"You know I think he's a REAL galantuomo—'and no mistake.' There are plenty of sham ones about. He seems to me simply the best man I've ever seen in my life."
"Well, my dear, why shouldn't he be?" the girl had gaily inquired.
It was this, precisely, that had set the Prince to think. The things, or many of them, that had made Mr. Verver what he was seemed practically to bring a charge of waste against the other things that, with the other people known to the young man, had failed of such a result. "Why, his 'form,'" he had returned, "might have made one doubt."
"Father's form?" She hadn't seen it. "It strikes me he hasn't got any."
"He hasn't got mine—he hasn't even got yours."
"Thank you for 'even'!" the girl had laughed at him. "Oh, yours, my dear, is tremendous. But your father has his own. I've made that out. So don't doubt it. It's where it has brought him out—that's the point."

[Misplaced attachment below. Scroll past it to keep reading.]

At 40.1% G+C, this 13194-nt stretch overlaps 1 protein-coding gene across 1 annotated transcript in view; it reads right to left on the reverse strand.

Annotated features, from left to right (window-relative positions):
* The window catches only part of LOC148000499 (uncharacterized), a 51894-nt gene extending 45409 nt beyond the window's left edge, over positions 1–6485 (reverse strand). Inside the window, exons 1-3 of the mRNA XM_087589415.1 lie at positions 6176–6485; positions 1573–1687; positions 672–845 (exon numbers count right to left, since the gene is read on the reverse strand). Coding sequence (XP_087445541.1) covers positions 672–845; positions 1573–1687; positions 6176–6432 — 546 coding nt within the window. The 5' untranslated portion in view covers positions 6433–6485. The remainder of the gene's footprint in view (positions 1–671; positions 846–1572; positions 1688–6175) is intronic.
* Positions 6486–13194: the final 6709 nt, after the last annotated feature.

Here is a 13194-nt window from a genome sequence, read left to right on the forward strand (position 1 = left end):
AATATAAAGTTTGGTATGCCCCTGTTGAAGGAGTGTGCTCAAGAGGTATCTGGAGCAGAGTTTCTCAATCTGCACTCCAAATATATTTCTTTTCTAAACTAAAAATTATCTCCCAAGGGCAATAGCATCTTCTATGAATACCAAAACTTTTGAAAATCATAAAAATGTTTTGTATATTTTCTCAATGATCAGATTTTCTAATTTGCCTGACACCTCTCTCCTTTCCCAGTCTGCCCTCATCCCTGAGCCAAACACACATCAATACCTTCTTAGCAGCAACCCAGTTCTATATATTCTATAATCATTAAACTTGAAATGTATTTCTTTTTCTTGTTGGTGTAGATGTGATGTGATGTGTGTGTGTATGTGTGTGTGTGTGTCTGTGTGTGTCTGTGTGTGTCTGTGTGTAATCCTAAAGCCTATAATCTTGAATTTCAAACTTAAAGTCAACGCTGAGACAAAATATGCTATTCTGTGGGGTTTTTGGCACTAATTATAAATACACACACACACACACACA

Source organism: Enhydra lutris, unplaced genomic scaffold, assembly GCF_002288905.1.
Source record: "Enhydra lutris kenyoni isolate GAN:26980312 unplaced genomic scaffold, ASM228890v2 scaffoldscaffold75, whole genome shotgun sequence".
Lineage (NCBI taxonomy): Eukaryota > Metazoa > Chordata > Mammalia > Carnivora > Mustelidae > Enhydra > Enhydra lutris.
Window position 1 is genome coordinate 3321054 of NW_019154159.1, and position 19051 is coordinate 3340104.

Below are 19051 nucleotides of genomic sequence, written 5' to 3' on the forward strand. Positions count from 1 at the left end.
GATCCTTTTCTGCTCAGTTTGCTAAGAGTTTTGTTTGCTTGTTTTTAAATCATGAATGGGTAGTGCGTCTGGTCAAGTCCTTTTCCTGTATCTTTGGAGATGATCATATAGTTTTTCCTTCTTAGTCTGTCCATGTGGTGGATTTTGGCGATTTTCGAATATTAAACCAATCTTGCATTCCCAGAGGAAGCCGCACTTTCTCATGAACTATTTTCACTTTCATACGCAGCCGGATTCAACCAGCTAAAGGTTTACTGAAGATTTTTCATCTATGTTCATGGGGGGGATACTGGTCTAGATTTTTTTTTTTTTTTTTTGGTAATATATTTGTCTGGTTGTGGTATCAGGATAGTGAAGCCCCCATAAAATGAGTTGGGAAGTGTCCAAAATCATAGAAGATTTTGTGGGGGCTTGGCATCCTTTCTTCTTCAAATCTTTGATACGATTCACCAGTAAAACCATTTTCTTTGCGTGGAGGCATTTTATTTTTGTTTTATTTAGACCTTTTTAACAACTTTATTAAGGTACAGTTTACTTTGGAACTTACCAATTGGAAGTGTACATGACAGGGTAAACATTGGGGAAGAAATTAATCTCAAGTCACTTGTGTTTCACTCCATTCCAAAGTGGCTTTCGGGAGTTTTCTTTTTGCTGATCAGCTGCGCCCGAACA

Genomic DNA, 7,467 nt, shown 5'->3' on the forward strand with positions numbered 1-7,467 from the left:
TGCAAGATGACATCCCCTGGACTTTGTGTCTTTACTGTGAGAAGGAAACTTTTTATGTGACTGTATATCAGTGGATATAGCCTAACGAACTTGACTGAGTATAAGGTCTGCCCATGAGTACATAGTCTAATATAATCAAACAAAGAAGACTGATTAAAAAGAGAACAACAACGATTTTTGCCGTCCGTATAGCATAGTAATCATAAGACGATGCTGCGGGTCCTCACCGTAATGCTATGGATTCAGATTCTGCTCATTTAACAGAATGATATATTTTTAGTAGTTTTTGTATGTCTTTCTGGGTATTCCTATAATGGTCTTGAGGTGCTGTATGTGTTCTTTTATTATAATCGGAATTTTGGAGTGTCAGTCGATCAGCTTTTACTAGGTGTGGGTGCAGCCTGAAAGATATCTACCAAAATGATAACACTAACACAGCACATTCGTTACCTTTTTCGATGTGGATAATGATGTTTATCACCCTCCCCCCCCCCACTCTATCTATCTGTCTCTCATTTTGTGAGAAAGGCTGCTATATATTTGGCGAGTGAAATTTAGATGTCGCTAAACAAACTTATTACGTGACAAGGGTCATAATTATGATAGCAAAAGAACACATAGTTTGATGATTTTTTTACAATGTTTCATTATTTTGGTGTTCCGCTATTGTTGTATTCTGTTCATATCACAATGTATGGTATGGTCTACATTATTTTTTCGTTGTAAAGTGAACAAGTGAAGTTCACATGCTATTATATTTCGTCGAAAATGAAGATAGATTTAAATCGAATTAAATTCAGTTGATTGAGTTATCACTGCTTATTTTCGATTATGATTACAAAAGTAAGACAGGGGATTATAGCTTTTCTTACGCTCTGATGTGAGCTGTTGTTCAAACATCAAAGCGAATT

"It's his goodness that has brought him out," our young woman had, at this, objected.
"Ah, darling, goodness, I think, never brought anyone out. Goodness, when it's real, precisely, rather keeps people in." He had been interested in his discrimination, which amused him. "No, it's his WAY. It belongs to him."
But she had wondered still. "It's the American way. That's all."
"Exactly—it's all. It's all, I say! It fits him—so it must be good for something."
"Do you think it would be good for you?" Maggie Verver had smilingly asked.